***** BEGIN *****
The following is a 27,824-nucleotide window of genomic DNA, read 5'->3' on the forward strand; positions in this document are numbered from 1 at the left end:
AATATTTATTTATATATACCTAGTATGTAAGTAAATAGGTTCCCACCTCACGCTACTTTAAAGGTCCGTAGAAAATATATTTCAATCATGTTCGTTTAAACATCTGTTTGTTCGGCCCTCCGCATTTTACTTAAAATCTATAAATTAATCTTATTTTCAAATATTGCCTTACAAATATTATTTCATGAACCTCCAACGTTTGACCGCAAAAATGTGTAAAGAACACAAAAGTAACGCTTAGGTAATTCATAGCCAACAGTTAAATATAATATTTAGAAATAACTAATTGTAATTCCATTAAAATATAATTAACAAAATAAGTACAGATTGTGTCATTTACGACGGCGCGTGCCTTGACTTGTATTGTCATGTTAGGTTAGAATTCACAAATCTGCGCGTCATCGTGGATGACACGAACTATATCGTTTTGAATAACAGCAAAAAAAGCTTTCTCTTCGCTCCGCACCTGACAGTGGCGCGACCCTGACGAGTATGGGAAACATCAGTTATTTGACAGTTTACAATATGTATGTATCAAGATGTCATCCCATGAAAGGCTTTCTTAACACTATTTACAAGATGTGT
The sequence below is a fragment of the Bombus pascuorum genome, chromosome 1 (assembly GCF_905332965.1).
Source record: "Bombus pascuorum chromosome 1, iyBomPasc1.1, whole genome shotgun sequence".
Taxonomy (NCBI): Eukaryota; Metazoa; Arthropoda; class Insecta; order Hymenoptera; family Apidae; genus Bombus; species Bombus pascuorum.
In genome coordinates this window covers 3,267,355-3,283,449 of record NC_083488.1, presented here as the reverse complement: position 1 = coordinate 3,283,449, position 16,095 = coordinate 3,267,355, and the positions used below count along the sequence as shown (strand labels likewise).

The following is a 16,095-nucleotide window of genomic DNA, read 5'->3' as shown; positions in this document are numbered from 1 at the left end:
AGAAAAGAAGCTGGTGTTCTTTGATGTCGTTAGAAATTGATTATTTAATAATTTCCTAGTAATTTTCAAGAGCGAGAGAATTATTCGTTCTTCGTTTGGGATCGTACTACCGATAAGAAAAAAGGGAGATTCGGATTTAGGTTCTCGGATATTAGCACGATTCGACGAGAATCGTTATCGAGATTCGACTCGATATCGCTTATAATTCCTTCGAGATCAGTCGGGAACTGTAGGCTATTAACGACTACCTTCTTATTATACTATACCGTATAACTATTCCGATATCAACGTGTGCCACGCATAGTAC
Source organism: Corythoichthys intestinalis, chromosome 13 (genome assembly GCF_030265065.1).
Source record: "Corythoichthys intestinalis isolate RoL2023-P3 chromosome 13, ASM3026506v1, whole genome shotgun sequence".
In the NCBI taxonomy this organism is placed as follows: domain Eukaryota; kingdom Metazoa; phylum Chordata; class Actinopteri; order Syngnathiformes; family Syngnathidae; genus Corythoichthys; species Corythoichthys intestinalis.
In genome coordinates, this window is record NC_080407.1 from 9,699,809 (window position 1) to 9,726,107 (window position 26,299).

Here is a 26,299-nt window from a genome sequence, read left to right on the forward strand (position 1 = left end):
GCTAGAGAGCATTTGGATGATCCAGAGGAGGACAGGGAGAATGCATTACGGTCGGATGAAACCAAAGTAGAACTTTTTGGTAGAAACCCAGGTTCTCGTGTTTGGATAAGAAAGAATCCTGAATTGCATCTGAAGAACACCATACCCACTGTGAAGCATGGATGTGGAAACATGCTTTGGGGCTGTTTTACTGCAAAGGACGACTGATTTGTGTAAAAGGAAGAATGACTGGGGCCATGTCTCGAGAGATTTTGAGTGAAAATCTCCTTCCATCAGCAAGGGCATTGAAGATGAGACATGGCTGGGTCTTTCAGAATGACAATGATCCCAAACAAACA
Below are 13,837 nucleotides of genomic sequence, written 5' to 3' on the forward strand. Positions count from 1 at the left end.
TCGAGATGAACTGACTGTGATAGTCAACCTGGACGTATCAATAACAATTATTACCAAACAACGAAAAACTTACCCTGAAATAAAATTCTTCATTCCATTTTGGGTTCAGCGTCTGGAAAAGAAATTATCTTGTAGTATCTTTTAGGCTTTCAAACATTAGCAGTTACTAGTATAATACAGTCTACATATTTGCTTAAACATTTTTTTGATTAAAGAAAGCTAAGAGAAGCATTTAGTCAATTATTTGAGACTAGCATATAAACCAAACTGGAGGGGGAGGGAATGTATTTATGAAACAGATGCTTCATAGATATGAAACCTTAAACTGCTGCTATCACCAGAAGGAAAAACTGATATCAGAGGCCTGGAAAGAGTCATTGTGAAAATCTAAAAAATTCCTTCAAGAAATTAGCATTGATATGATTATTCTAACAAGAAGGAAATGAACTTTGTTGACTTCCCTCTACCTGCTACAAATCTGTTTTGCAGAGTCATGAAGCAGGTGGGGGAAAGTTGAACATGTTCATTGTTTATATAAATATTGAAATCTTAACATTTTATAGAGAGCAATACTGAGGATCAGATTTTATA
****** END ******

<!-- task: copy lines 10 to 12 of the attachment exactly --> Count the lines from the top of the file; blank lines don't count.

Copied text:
Source record: "Corythoichthys intestinalis isolate RoL2023-P3 chromosome 13, ASM3026506v1, whole genome shotgun sequence".
In the NCBI taxonomy this organism is placed as follows: domain Eukaryota; kingdom Metazoa; phylum Chordata; class Actinopteri; order Syngnathiformes; family Syngnathidae; genus Corythoichthys; species Corythoichthys intestinalis.
In genome coordinates, this window is record NC_080407.1 from 9,699,809 (window position 1) to 9,726,107 (window position 26,299).